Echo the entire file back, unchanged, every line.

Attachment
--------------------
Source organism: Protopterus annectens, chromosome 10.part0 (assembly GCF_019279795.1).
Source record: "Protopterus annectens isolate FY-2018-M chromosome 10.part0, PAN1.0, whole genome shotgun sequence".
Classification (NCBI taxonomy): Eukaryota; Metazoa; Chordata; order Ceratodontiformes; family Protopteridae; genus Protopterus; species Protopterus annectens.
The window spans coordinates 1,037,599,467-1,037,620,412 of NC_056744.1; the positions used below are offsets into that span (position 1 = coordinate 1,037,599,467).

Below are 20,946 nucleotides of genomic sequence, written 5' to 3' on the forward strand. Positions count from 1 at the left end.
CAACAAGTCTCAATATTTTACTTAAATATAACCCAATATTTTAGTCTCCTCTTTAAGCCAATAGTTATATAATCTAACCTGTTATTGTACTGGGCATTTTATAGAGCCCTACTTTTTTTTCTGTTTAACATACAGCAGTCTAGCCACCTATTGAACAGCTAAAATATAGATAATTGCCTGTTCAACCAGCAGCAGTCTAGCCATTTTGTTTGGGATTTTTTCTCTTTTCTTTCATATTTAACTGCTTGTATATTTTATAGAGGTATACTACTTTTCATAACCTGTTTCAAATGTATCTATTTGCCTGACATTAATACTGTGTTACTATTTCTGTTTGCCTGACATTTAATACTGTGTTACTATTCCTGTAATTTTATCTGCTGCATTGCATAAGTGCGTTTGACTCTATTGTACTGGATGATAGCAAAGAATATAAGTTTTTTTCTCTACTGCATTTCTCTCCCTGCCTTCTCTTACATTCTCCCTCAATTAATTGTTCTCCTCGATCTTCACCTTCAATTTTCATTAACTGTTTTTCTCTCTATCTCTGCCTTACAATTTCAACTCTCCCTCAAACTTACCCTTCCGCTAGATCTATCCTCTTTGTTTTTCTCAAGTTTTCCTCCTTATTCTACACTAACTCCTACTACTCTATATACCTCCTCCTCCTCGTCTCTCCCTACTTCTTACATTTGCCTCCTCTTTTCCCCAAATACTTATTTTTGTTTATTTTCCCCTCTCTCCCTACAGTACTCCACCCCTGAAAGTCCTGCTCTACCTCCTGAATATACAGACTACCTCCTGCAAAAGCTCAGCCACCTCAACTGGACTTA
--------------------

Source organism: Protopterus annectens, chromosome 10.part0 (assembly GCF_019279795.1).
Source record: "Protopterus annectens isolate FY-2018-M chromosome 10.part0, PAN1.0, whole genome shotgun sequence".
Classification (NCBI taxonomy): Eukaryota; Metazoa; Chordata; order Ceratodontiformes; family Protopteridae; genus Protopterus; species Protopterus annectens.
The window spans coordinates 1,037,599,467-1,037,620,412 of NC_056744.1; the positions used below are offsets into that span (position 1 = coordinate 1,037,599,467).

Below are 20,946 nucleotides of genomic sequence, written 5' to 3' on the forward strand. Positions count from 1 at the left end.
CAACAAGTCTCAATATTTTACTTAAATATAACCCAATATTTTAGTCTCCTCTTTAAGCCAATAGTTATATAATCTAACCTGTTATTGTACTGGGCATTTTATAGAGCCCTACTTTTTTTTCTGTTTAACATACAGCAGTCTAGCCACCTATTGAACAGCTAAAATATAGATAATTGCCTGTTCAACCAGCAGCAGTCTAGCCATTTTGTTTGGGATTTTTTCTCTTTTCTTTCATATTTAACTGCTTGTATATTTTATAGAGGTATACTACTTTTCATAACCTGTTTCAAATGTATCTATTTGCCTGACATTAATACTGTGTTACTATTTCTGTTTGCCTGACATTTAATACTGTGTTACTATTCCTGTAATTTTATCTGCTGCATTGCATAAGTGCGTTTGACTCTATTGTACTGGATGATAGCAAAGAATATAAGTTTTTTTCTCTACTGCATTTCTCTCCCTGCCTTCTCTTACATTCTCCCTCAATTAATTGTTCTCCTCGATCTTCACCTTCAATTTTCATTAACTGTTTTTCTCTCTATCTCTGCCTTACAATTTCAACTCTCCCTCAAACTTACCCTTCCGCTAGATCTATCCTCTTTGTTTTTCTCAAGTTTTCCTCCTTATTCTACACTAACTCCTACTACTCTATATACCTCCTCCTCCTCGTCTCTCCCTACTTCTTACATTTGCCTCCTCTTTTCCCCAAATACTTATTTTTGTTTATTTTCCCCTCTCTCCCTACAGTACTCCACCCCTGAAAGTCCTGCTCTACCTCCTGAATATACAGACTACCTCCTGCAAAAGCTCAGCCACCTCAACTGGACTTA